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If We Weren’t Broke Before, We Will Be Soon

In a former life, I was a regular contributor to the editorial pages of the Marietta Daily Journal, my hometown newspaper.  In January, 2011, what seemed to me then to be a staggering number caught my attention and prompted a column in which I noted that Congress was gearing up for a partisan showdown on increasing the federal debt ceiling which is the amount that the federal government is legally able to borrow.  The debt limit at that time was $14.3 trillion. Since January, 2007, when Democrats took control of Congress, until January, 2011, the debt limit increased almost $4.5 trillion. The debt ceiling was almost three times higher than it was in 1996.  Although I was highly critical of the Obama Administration and Congress for continuing to max out the national credit card, I did point out that administrations of both parties bear their share of the blame for the increase.

In fact, the U.S. Treasury website states that:

“Congress has always acted when called upon to raise the debt limit. Since 1960, Congress has acted 78 separate times to permanently raise, temporarily extend, or revise the definition of the debt limit – 49 times under Republican presidents and 29 times under Democratic presidents. Congressional leaders in both parties have recognized that this is necessary.”

With wistful eyes, I now long for the “good old days” of federal debt of $15 trillion, because when President Trump took office, the federal debt was $19 trillion, and it continues to climb.  I am old enough to remember that during the 2016 campaign, Trump claimed that he wanted to eliminate the national debt in eight years. (Sigh.)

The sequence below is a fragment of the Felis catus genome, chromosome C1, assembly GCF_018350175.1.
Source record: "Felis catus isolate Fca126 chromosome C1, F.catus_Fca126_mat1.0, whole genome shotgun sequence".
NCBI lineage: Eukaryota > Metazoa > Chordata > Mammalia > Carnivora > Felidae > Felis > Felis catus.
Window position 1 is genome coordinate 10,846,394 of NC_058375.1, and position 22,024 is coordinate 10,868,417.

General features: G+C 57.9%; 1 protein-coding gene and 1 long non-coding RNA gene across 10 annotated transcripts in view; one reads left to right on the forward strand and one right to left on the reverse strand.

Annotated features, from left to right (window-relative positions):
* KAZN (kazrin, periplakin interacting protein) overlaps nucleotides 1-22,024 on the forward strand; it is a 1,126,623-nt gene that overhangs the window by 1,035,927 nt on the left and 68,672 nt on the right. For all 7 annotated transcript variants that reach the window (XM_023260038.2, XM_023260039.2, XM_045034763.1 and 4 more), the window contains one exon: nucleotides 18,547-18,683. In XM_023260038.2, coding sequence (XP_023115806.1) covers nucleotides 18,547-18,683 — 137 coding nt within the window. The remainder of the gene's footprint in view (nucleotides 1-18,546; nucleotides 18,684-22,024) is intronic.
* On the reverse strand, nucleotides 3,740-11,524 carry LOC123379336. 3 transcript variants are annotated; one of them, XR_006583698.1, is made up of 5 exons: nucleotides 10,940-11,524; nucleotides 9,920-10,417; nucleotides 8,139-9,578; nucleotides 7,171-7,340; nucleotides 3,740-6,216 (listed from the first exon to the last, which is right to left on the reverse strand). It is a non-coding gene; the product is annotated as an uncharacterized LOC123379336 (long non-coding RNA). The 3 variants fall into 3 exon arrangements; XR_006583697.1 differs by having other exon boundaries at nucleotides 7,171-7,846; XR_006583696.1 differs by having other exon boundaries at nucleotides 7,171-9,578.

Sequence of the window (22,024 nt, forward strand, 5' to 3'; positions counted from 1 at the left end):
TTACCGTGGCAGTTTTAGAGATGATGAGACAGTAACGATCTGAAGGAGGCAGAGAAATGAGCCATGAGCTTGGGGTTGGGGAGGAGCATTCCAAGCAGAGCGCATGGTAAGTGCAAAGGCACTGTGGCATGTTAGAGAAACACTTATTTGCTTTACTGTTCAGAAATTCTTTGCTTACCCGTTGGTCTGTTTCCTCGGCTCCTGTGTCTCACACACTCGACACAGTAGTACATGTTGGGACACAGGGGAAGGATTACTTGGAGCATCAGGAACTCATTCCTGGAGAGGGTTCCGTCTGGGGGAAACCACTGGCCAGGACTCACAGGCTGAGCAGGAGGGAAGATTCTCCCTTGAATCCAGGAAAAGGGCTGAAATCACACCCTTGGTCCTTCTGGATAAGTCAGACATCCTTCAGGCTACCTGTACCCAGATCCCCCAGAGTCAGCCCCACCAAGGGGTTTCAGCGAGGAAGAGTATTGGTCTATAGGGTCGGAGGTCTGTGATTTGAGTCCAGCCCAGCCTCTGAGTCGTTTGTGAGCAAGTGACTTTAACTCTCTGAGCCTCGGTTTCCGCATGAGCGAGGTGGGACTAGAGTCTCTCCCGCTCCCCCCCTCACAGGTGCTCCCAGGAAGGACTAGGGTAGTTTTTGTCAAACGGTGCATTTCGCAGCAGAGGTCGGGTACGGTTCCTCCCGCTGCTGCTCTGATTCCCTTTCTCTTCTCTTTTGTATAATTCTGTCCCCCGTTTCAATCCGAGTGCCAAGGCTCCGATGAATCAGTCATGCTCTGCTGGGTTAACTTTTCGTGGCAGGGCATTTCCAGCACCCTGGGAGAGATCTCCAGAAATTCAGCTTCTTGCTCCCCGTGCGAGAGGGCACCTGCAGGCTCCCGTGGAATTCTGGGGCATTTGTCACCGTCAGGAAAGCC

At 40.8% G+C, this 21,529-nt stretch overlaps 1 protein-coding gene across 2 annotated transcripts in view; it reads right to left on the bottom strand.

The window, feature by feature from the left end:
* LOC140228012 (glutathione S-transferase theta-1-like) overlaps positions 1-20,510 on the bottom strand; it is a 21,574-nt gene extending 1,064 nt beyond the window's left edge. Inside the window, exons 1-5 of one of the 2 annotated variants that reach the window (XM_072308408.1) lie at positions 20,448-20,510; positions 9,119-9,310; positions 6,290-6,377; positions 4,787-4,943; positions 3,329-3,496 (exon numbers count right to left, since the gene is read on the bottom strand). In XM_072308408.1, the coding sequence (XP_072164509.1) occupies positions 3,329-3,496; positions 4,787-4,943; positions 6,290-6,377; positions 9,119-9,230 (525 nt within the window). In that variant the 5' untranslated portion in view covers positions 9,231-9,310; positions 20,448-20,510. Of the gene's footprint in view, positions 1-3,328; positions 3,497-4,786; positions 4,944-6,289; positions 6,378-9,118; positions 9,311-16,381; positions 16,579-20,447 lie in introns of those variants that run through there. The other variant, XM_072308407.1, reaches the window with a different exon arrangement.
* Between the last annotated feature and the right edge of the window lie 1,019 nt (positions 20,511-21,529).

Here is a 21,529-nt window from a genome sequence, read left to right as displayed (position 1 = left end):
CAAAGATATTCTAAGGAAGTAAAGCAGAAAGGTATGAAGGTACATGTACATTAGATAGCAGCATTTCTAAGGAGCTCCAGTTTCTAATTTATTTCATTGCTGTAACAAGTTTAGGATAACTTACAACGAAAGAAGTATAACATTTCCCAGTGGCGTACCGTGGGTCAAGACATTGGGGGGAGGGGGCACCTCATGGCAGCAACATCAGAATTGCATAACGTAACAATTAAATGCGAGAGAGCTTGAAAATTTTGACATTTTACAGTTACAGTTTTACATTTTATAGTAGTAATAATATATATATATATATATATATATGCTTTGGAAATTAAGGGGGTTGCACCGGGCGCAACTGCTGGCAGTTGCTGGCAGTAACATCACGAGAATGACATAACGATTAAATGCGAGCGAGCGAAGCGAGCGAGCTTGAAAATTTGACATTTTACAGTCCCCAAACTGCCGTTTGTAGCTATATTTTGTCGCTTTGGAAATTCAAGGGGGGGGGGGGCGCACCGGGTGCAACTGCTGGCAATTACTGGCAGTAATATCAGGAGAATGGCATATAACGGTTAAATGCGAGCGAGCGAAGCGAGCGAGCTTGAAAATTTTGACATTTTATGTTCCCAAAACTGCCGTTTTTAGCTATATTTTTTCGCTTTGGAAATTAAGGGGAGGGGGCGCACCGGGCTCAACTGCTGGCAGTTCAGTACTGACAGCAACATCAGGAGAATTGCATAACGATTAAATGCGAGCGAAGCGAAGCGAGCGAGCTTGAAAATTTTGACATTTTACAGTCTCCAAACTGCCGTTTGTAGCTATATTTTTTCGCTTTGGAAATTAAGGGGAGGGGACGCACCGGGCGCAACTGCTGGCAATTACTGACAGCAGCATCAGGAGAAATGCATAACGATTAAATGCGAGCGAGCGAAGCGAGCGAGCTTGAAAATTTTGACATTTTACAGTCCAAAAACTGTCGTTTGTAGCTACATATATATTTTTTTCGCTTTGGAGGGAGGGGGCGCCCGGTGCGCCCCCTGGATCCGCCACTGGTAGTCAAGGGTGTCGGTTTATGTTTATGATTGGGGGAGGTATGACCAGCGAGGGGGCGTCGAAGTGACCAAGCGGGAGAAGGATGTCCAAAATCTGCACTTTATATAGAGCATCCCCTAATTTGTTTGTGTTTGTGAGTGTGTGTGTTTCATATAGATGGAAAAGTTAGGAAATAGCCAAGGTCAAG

As of last week, the federal debt exceeded $24 trillion. Take a second and go to www.usdebtclock.org for an eye-popping chart of Federal and State finances in real time.

I say all that to say this.  And before you say, “yes but…” please understand that I get it.  I really do.  Because of the Coronavirus, the American economy is in a government induced coma mandated by a patchwork of stay at home and shelter in place orders.  That cannot continue for much longer without doing potentially fatal harm to any prospects for recovery.  On the other hand, President Trump and Congress have already passed the $2 trillion plus CARES Act and, as soon as the political posturing is hashed out, Congress is poised to pass additional stimulus measures which will supplement the earlier bills.  And don’t forget that the President has also advocated for an infrastructure stimulus measure of another $2 trillion because “we can borrow the money at almost zero interest.” Mercy.

The theoretically non-partisan Congressional Budget Office has given its preliminary analysis of the CARES Act.  According to the CBO, working with the Joint Commission on Taxation, the CARES Act will increase deficits by $1.8 trillion between 2020 and 2030, with the greatest impact being felt in 2020, in which the current budget deficit was already projected to exceed $1.1 trillion before the onset of the COVID-19 pandemic. Lately, it seems that the government defaults (and I use that term carefully) to funding deficits by borrowing, and borrowing, and borrowing some more.

Do the math.  Any honest and clear-eyed assessment of America’s fiscal condition leads to the inescapable conclusion that the current track leads to an abrupt dead end at some point.  Admittedly, I am not an economist, but no country, not even the United States with its prodigious economic strength and potential (which is currently under a great amount of stress) can sustain this level of borrowing and spending.  Even without the unpredictable advent of a global pandemic, the President has apparently abandoned his campaign promise to eliminate the federal debt.  Instead, he and others are advocating heaping more and more debt and spending on amounts of debt and levels of spending which, at some point, have to be brought under control.

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